Wednesday, September 7, 2011

Genesis 37:1-28: Dreams, Fratricide, Slave-trading and Pits!

Dreams. Whether we remember them or not, we all have them. Some are lovely and vivid. Others are hazy or terrifying. And then there are the dreams that we consciously build as our lives unfold and we grow and change. Vocational dreams, family dreams, travel destination dreams. For many of us our dreams are influenced by many factors and people, including God and spiritual mentors, throughout our lives.

Joseph was a dreamer, and that was probably a good thing because from what I can see, he had very little common sense! I mean, really. Our reading today tells us that his brother’s “could not even speak peaceably to him”. And yet, not once but twice when he has a dream that indicates they will bow down to him, he runs right up to them and tells them, and, well, yes, the predictable result is that they “hated him even more”. And, Dad, well, I’m not so sure he’s got any more common sense…we all know, right, that playing favorites is never a healthy thing in families for one thing. He who knows Jacob had Joseph doing now while the brothers were out in the field, but now he thinks it’s a good idea to send Joseph to make sure that all is well with his brothers and the flocks.

His brothers see him from a distance and decide, “Let’s kill him”, except for Rueben who schemes to improve his standing with his father, by convincing the group that they should just throw him into a well that way they don’t have to worry themselves with the blood from his death, instead, let him die slowly from no water. But what the others don’t know is that he wants to rescue Joseph and turn them all in to their father as having planned harm to the favorite son. So, Joseph ends up in a pit. And, these sons of Jacob, after planning their brother’s death sit down to eat. They must have stomachs of steel! And, then they unwittingly foil Rueben’s plan as he is off who knows where by selling Joseph, the dreamer, to passing traders who take him to Egypt.

It’s an interesting story that we have before us, that’s for sure. Joseph’s own dreams of a changed reality are his brothers’ nightmares and cause them to take hateful actions. For Joseph’s dreams to come true there would have had to be a total change in reality; a shift in the distribution of power and resources in the family. And, it’s a vision that his brothers can not accept – they will not accept that they will bow down to Joseph, that he will have power over them.

It’s not only Joseph who has dreams. Like Joseph, we all have dreams. We dream of better economic times. We dream of peace between races, nations, and countries. We dream of a renewed natural world. We dream of ending terminal diseases like cancer and HIV/AIDS. We dream of the end of human trafficking and drug trafficking.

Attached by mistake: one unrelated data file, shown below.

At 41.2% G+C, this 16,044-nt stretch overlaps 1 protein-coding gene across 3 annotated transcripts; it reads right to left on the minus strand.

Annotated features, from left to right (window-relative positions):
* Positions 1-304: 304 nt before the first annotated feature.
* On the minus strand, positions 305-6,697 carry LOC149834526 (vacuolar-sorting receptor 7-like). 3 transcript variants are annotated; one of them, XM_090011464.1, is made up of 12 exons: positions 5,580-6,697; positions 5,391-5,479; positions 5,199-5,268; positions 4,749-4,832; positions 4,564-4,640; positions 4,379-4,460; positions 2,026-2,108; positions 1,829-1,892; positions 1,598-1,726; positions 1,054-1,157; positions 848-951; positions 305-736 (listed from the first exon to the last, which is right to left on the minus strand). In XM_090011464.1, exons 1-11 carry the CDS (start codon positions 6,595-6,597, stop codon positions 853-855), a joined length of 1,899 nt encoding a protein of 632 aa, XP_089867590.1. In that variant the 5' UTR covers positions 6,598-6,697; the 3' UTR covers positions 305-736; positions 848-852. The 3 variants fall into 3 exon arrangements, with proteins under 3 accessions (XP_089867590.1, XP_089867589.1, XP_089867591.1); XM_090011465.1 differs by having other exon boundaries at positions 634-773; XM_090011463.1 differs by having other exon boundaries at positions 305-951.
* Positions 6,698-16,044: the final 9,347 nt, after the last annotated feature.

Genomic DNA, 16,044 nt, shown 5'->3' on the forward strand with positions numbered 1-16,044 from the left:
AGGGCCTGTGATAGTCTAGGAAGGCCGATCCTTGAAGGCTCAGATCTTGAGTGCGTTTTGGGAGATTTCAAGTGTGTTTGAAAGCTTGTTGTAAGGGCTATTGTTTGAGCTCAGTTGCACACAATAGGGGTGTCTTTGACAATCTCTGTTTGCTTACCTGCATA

Each of us have our individual dreams, too…vocational dreams for a job or outlet that lets us share our skills, be fulfilled, and be challenged. Dreams of personal health. Dreams of healthy children. Dreams of quiet evenings and untroubled sleep.

Before the fulfillment of Joseph’s dreams, he experiences hell. In Hebrew, the word for the “pit” they throw him into refers to the underworld or hell. And in the continuing story of Joseph there are many pits, or, times of hell, to endure before his dreams are realized.

Maybe you’ve been in the pit, too; maybe more than once. If not, you will be.

There is a saying: Life happens. Joy is optional…So true when we are unemployed, underemployed and uninsured. A hostile workplace or supervisor driving you insane can make you repeat: “mortgage payment, mortgage payment” over and over again just to get yourself through the day. A relationship that was lovely and the best you’ve ever been in that turns high-conflict or dissolves for lack of love by the other person can make you feel like you are in a pit with no water.

It is perhaps the pits that delay the fulfillment of our personal dreams and the dreams of those we love where it is hardest to see God at work. It is easier, like Joseph’s brothers, to see those who stand in our way, those who seemingly have control and block the pathway to the realization of our dreams. Or sometimes, there isn’t an obvious responsible person and so we blame God, or turn the anger and despair on ourselves. I believe it is also the personal hells, the immediate pits where we are most in danger of those pits turning into Lazarus tombs of darkness and silence.

So, amidst the favoritism of the workplace or our own families, the scheming, pits and hells around us where is the Good News for us today? I think the Good News is that “the dream of God prevails over the plans of human beings. Maybe not in the forms God intended at first, and there may be long and trying times before it comes about, and it may come about it ways that we never expect, but the dream of God, God’s desire for the world and God’s people [was achieved then and] is still being achieved” today.

The overarching story of God’s dream for freedom, forgiveness, grace and love for us and for the world is seen in Jesus’ life and death and resurrection.

As God moved over the chaos of wind and water at the creation of our world, we dare to dream that God will move over the chaos of our world restoring order and peace.

As Jesus healed and re-membered the sick, marginalized, shunned and sinners, we dare to dream of healing and re-membering.

From God’s reconciliation with us through Jesus’ death, we dare to dream for reconciliation with our sister, brother, mother, father, ex or soon to be x spouse or partner.

As body and blood become sustaining bread and wine, we dare to dream of community efforts to meet the needs of the spiritually and physically hungry in our neighborhood.

Dear friends, the pit is never God’s dream for us.

And, like Joseph, it is not the end of the story for any of us.

Thanks be to God.